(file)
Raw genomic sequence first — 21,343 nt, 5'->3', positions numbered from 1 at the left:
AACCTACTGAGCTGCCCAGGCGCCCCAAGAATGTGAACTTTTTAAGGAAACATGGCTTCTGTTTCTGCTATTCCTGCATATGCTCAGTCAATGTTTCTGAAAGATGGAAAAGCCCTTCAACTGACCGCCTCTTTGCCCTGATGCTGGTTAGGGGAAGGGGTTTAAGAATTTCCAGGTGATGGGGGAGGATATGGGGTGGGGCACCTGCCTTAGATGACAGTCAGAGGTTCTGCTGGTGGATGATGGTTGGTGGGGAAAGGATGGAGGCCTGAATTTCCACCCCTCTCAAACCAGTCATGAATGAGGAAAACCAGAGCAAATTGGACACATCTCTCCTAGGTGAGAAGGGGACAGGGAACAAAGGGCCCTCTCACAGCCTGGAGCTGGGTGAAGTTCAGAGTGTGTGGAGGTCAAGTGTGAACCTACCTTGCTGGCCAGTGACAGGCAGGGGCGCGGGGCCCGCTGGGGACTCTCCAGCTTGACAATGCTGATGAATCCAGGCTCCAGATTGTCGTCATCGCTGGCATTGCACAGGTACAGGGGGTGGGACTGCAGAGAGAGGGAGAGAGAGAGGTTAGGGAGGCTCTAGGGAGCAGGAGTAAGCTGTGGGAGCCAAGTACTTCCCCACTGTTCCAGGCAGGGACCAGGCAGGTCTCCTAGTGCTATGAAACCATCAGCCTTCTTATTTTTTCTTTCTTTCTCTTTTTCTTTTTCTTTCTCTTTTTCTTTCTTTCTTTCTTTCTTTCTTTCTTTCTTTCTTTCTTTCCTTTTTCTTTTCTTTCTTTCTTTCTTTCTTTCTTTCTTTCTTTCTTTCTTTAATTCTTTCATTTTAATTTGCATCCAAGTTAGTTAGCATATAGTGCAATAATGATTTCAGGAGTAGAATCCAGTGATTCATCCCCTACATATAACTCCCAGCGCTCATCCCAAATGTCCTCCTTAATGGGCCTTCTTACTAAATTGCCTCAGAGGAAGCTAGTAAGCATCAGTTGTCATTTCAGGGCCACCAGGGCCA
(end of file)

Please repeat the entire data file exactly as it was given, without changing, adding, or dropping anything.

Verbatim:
Raw genomic sequence first — 21,343 nt, 5'->3', positions numbered from 1 at the left:
AACCTACTGAGCTGCCCAGGCGCCCCAAGAATGTGAACTTTTTAAGGAAACATGGCTTCTGTTTCTGCTATTCCTGCATATGCTCAGTCAATGTTTCTGAAAGATGGAAAAGCCCTTCAACTGACCGCCTCTTTGCCCTGATGCTGGTTAGGGGAAGGGGTTTAAGAATTTCCAGGTGATGGGGGAGGATATGGGGTGGGGCACCTGCCTTAGATGACAGTCAGAGGTTCTGCTGGTGGATGATGGTTGGTGGGGAAAGGATGGAGGCCTGAATTTCCACCCCTCTCAAACCAGTCATGAATGAGGAAAACCAGAGCAAATTGGACACATCTCTCCTAGGTGAGAAGGGGACAGGGAACAAAGGGCCCTCTCACAGCCTGGAGCTGGGTGAAGTTCAGAGTGTGTGGAGGTCAAGTGTGAACCTACCTTGCTGGCCAGTGACAGGCAGGGGCGCGGGGCCCGCTGGGGACTCTCCAGCTTGACAATGCTGATGAATCCAGGCTCCAGATTGTCGTCATCGCTGGCATTGCACAGGTACAGGGGGTGGGACTGCAGAGAGAGGGAGAGAGAGAGGTTAGGGAGGCTCTAGGGAGCAGGAGTAAGCTGTGGGAGCCAAGTACTTCCCCACTGTTCCAGGCAGGGACCAGGCAGGTCTCCTAGTGCTATGAAACCATCAGCCTTCTTATTTTTTCTTTCTTTCTCTTTTTCTTTTTCTTTCTCTTTTTCTTTCTTTCTTTCTTTCTTTCTTTCTTTCTTTCTTTCTTTCCTTTTTCTTTTCTTTCTTTCTTTCTTTCTTTCTTTCTTTCTTTCTTTCTTTAATTCTTTCATTTTAATTTGCATCCAAGTTAGTTAGCATATAGTGCAATAATGATTTCAGGAGTAGAATCCAGTGATTCATCCCCTACATATAACTCCCAGCGCTCATCCCAAATGTCCTCCTTAATGGGCCTTCTTACTAAATTGCCTCAGAGGAAGCTAGTAAGCATCAGTTGTCATTTCAGGGCCACCAGGGCCA